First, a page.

still had to work out how we were going to break off with Jerry having two
platoons in the houses blocking our retreat route. Pongo Pommeroy’s
platoon of Biffo’s company took one of the houses but couldn’t get across
the road to take out the other. Jerry tried to pull some of his chaps
out of a third house and we pinned them in the open, but with them still
firmly holding two houses we couldn’t get past.
For about half an hour we poured everything at those houses but couldn’t
crack them. Private Grimshaw of Biffo’s company ran all the way around
the village with a despatch for me. He arrived breathless and
dishevelled to discover he had lost the dispatch! Another of Pongo’s
boys, Private Smithers tried to run across the road direct to me but was cut
down by Jerry in the house. It was so frustrating to watch.
Eventually though all that training on Salisbury Plain kicked in, if we
couldn’t take the house we could at least mask it! So both company mortars
started dropping smoke around it so out platoons could move again. The
only side of house that was not smoked was the side facing me, and I have to
get around the village:
“Follow me boys!” I cried.
“I wouldn’t do that if I were you Sir”, said Colour Sergeant
Bledsloe as a burst of MG 42 fire pinned us down.
“Come on boys!” I shouted.
“Steady on Sir,” said Bledsloe as another burst pinned us again.
“After me!” I screamed.
“Careful Sir,” advised Bledsloe as longer and more accurate burst
drove us to cover a third time.
“Oh bugger!” I exclaimed as a round went straight through the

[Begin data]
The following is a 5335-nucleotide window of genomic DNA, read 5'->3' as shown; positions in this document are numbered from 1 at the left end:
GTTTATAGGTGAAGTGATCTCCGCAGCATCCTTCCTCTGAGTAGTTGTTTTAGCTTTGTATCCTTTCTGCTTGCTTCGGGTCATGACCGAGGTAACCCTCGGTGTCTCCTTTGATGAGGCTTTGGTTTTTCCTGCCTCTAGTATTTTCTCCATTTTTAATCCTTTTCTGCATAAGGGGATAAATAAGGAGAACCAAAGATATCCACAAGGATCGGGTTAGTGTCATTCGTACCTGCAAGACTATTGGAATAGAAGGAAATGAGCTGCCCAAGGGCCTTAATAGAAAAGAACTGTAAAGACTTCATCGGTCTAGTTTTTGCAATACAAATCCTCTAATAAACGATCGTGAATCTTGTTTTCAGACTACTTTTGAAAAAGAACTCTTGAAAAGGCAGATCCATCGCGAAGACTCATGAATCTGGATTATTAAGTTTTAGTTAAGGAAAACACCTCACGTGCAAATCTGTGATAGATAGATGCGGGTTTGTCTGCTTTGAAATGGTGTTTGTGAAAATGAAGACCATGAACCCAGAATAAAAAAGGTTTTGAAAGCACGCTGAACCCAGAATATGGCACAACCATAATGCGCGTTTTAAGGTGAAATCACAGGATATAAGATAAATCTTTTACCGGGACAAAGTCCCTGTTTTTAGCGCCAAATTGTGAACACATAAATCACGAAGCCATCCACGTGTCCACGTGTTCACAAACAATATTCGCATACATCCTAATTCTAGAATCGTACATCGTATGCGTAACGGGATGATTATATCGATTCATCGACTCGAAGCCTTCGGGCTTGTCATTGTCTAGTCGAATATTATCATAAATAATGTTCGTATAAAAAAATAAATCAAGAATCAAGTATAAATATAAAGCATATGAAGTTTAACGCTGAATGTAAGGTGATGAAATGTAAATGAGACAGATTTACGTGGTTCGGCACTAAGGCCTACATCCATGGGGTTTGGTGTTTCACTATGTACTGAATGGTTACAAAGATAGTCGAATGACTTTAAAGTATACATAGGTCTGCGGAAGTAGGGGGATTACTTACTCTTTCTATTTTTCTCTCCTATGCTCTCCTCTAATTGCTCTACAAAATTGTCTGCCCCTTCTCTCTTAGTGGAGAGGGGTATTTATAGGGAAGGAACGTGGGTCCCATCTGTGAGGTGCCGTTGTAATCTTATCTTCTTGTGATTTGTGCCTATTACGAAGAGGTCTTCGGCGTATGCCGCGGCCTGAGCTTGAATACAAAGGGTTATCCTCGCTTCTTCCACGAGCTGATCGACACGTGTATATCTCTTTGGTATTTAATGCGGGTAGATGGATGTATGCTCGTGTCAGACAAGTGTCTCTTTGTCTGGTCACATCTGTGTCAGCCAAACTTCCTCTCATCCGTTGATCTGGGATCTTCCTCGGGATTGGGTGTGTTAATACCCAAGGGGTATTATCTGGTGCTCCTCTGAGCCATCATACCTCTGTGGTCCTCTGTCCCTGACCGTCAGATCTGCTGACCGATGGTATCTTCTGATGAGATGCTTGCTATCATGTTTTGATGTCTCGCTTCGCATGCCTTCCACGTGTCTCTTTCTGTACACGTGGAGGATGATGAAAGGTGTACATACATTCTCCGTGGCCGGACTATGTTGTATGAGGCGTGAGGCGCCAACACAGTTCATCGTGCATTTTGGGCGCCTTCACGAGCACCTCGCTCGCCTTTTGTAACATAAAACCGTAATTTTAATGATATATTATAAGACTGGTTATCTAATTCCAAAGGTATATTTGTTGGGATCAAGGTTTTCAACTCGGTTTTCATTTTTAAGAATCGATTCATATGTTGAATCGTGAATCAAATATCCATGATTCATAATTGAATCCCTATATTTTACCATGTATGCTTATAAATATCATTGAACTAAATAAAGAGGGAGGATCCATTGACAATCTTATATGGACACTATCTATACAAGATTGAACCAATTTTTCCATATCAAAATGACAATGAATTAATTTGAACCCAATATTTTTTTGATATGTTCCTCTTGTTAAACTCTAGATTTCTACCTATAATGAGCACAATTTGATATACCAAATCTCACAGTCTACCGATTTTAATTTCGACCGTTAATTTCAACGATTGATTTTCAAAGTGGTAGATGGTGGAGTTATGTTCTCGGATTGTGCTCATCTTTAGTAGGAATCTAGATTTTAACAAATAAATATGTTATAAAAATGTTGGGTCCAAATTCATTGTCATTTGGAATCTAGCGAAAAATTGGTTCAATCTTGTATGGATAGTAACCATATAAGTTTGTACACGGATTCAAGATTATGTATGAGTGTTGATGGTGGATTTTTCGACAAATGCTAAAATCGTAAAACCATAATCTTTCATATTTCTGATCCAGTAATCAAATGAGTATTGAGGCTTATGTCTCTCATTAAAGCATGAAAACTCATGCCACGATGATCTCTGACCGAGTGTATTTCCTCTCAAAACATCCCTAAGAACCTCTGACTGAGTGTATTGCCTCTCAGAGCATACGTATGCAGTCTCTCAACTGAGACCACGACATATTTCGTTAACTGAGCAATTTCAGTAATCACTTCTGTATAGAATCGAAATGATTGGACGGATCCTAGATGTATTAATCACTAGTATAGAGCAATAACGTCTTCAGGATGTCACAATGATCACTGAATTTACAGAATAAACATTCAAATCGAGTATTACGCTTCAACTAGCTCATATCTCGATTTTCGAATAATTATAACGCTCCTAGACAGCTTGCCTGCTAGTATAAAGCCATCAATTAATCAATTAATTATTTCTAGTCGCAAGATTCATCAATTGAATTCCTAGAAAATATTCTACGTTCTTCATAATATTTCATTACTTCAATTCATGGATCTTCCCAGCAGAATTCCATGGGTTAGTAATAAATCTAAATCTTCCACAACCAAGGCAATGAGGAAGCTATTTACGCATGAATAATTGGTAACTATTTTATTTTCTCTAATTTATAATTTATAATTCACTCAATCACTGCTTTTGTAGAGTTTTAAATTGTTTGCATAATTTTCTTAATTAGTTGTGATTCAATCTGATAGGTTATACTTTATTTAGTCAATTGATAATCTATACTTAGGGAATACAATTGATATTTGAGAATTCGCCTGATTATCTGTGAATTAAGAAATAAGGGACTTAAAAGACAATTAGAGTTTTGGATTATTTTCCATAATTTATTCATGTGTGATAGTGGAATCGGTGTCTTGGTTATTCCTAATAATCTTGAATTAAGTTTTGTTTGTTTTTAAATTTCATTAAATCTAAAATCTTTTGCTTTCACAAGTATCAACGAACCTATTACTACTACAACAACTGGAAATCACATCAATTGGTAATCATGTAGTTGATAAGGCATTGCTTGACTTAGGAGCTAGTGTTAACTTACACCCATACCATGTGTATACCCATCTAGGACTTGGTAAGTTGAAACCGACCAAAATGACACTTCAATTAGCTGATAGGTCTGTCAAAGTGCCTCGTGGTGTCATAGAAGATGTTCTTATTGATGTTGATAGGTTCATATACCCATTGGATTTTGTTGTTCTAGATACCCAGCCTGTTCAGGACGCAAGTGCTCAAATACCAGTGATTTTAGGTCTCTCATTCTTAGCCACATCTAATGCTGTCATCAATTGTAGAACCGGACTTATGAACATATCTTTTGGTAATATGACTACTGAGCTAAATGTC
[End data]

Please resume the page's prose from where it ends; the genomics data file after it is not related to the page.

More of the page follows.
fleshy part of my arm.
“Never mind Sir.” Said Bledsloe pulling me back behind the
safety of the wall, “I’ll make you a nice cup of tea.”
As Bledsloe was dressing my wound, and making a remarkably good brew
considering all the circumstances, the platoons in the village were mopping
up the Jerries outside the problematic house. With my arm finally
fixed up Bledsloe led the way behind the roadside wall and we finally got
out of sight of that MG 42 in the house. I circled the village and
linked up with Yoyo Young’s platoon and led them through the smoke into that
troublesome house. Well, little brother, I don’t mind telling you that
the action in the house was “short but desperate”, but Yoyo’s chaps and my
HQ stick all survived. There is some talk of an MC apparently … Mumsie
and Pater will be so proud.
And then we made off and linked up with our Dutch Resistance guides for the
trek back to our lines. As we left we could hear Jerry motorized
reinforcements making for the village, seems we got out not a minute too
Assure Mumsie and Pater that I’m in the best of form and will be out of
hospital soon. There should be some convalescence leave and I’ll be
down to see them. But first I’ll have to go and see poor old Biffo’s
girl. When we were last on leave in Paris Biffo bought the most
wonderful backless green silk dress for her. I know he’d rather think
of her in that than in mourning black, I’ll have to console her.
Your loving big brother,
Click on the image above to see the close ups of the